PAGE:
“Divide” is defined in the Oxford Dictionary as “. . . a boundary between two things . . .”. This column will discuss people and politics and the issues that affect our Capital District community, the State, and the country. Especially the issues where governmental action (or inaction) either helps to fill in the gap in The Divide, or widens The Divide.
I recently checked out the Albany Capital Center on Eagle Street. While standing across the street from the steel and glass structure, memories flooded back about my long-time opposition to the proposed convention center. I won’t go into all of the issues I had, and still have about the Center, but I do want to concentrate on one problem: the lost tax revenue. (If you have nothing better to do, and want to see why I was opposed to the convention center project, please visit: http://calsolaro.net/convention_list.php ).
The Capital Center is scheduled to open in March 2017. The Capital Center convention center is located only one block south from Albany City Hall. However, the ‘divide’ from lost tax revenue to the city, county and school district over the past 8 years is so huge, it might as well as have been built in Timbuctoo! The Albany Convention Center Authority (ACCA) pays no taxes on all of the land it has acquired over the past eight years. This land not only includes the Eagle Street site, but all of the properties on Broadway that are no longer being used for the convention center. Some of these parcels were the E-Comm buildings that were occupied when the ACCA took ownership but are now empty and boarded-up, adding to the blight on Broadway.
In 2010 and 2013 I introduced resolutions in the Albany Common Council requesting that the ACCA enter into a Payment-In-Lieu-Of-Taxes (PILOT) agreement with Albany to make up for the lost tax revenue for all of the properties the ACCA had purchased and subsequently removed from the tax rolls. The Common Council passed both resolutions, but the ACCA refused to implement the PILOT.
Every parcel of land bought by the ACCA comes off of the tax rolls and increases the amount of non-taxable property in Albany. The cash-strapped city of Albany could use the tax revenue it used to get from the now ACCA-owned properties. According to a 2010 report from the city assessor, the almost 40 parcels of land owned by the ACCA were assessed at over $9.3 million. (NOTE: This does not include the land on Eagle Street where the Capital Center is finally being constructed). In 2010, these properties would have paid $149,000 in city/county property taxes and $246,400 in school taxes. So, over the past six years, our local taxing districts have lost a minimum of $2.4 million in tax revenue. Revenue that you and I, the taxpayers in Albany, have had to make up through our tax obligation.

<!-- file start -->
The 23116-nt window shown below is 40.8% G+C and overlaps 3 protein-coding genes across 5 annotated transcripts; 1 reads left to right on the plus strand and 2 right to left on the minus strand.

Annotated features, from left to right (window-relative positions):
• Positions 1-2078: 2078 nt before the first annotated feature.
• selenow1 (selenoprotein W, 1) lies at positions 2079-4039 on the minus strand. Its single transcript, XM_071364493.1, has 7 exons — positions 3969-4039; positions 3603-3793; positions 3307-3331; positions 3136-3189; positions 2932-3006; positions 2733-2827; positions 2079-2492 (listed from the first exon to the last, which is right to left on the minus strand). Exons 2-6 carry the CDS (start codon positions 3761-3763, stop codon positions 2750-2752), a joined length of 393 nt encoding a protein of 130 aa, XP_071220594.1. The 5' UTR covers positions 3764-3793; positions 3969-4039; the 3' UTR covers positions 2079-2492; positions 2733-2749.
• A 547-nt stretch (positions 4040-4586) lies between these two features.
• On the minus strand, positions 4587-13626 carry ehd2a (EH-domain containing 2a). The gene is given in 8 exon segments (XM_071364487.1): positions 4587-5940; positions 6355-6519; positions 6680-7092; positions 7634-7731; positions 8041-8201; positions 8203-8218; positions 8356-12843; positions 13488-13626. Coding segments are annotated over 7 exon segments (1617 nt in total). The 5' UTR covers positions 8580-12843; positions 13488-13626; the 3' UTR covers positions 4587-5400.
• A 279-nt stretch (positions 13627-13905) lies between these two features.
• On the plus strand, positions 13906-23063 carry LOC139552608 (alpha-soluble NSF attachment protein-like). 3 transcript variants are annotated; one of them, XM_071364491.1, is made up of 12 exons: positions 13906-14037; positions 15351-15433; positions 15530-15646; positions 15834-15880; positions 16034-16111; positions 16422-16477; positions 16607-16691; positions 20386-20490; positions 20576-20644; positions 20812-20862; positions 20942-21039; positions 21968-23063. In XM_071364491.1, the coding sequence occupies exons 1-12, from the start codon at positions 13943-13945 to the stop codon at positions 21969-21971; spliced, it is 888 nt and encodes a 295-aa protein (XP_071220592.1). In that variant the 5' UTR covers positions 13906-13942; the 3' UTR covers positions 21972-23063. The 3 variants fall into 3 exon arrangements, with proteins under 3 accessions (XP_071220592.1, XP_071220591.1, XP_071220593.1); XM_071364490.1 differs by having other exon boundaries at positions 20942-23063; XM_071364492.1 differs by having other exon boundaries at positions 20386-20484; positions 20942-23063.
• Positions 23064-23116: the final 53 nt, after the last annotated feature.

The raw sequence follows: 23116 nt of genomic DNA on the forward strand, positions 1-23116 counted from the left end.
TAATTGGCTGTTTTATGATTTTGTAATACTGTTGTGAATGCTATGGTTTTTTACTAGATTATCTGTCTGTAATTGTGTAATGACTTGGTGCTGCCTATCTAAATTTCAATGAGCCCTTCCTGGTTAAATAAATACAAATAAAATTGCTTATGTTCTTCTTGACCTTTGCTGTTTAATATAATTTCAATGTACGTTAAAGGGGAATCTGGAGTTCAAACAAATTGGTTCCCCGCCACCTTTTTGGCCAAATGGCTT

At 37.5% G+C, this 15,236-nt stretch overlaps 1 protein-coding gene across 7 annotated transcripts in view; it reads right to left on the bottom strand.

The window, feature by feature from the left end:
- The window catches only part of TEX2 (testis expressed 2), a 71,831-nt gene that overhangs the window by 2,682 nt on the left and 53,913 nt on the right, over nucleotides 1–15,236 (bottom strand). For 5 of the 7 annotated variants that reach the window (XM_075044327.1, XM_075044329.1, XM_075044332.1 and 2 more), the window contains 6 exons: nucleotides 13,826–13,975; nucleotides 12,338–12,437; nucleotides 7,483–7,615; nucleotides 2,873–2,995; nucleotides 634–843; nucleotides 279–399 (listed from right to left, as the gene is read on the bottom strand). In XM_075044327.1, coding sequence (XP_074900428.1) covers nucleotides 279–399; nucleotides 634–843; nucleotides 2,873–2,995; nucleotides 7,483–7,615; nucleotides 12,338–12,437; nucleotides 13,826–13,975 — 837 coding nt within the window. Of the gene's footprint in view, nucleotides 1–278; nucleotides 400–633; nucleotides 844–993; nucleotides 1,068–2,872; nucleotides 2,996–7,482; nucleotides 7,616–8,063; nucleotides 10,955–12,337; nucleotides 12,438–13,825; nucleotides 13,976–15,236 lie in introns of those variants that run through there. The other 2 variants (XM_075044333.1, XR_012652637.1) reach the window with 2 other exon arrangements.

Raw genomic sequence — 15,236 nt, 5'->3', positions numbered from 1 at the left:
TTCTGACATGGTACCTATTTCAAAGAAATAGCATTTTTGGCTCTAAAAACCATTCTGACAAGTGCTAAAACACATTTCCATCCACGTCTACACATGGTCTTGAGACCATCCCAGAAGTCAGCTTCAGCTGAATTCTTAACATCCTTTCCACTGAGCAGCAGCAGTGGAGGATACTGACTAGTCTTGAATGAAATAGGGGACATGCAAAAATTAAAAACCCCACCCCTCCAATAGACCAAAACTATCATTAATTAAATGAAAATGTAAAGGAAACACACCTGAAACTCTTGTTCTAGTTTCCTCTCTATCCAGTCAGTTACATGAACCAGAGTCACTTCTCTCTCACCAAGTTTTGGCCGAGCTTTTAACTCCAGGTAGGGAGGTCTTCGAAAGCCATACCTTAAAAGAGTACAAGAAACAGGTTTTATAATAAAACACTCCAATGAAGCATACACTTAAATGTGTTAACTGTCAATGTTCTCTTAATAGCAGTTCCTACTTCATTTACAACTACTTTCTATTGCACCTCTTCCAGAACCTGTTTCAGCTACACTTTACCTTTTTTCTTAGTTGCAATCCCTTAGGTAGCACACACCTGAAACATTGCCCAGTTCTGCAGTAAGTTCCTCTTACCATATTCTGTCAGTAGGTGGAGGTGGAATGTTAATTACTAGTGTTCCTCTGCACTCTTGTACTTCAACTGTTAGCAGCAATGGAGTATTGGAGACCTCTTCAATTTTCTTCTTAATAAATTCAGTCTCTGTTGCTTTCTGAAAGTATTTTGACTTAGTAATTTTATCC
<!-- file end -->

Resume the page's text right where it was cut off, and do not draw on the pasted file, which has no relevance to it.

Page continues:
Following the passage of the second PILOT request resolution in May, 2013, Gavin Donohue, chairman of the ACCA board, was quoted in a Times Union article: “We understand it’s our obligation to be good citizens of Albany, and we intend to do that at an appropriate time.” Well, now is the time! The Albany Capital Center is booking conventions and shows for 2017. The ACCA will be receiving revenues from these events. A PILOT agreement with Albany must be implemented starting with fiscal year 2017 and the PILOT payments must be made a part of the operating budget of the Capital Center. Now that the Capital Center will be up and running in a few months, the backs of the taxpayers of Albany should no longer be burdened filling the void created by the lost tax revenue on the properties owned by the ACCA.
Furthermore, the PILOT must also include payments to make up for the deleterious affect the ACCA’s actions to de-tenant the E-Comm buildings on Broadway have had on the city’s efforts to redevelop downtown. These boarded-up, now vacant buildings, have necessitated the city to spend more resources to monitor the empty buildings–from code enforcement actions to police and fire calls. The lack of effort between the ACCA and the Empire State Development Corporation to attract a developer for the Broadway site, and the deteriorating condition of the buildings (do I hear “demolition by neglect” in this case), have cost the city more than just the loss of tax revenues.
Yes, Chairman Donohue, it is time for the ACCA “to be good citizens of Albany” and to step up and pay its fair share of taxes to the city, county and school district of Albany. And, perhaps the ACCA’s PILOT agreement could be a boilerplate for the other tax-free state authorities located in Albany to use to establish their own PILOTs with our cashed-strapped city to provide the revenue we so desperately need and deserve.
Dominick Calsolaro represented Albany’s First Ward on the Common Council for three terms. Calsolaro has been an outspoken critic of crude oil trains, the Albany landfill, and advocated for community policing.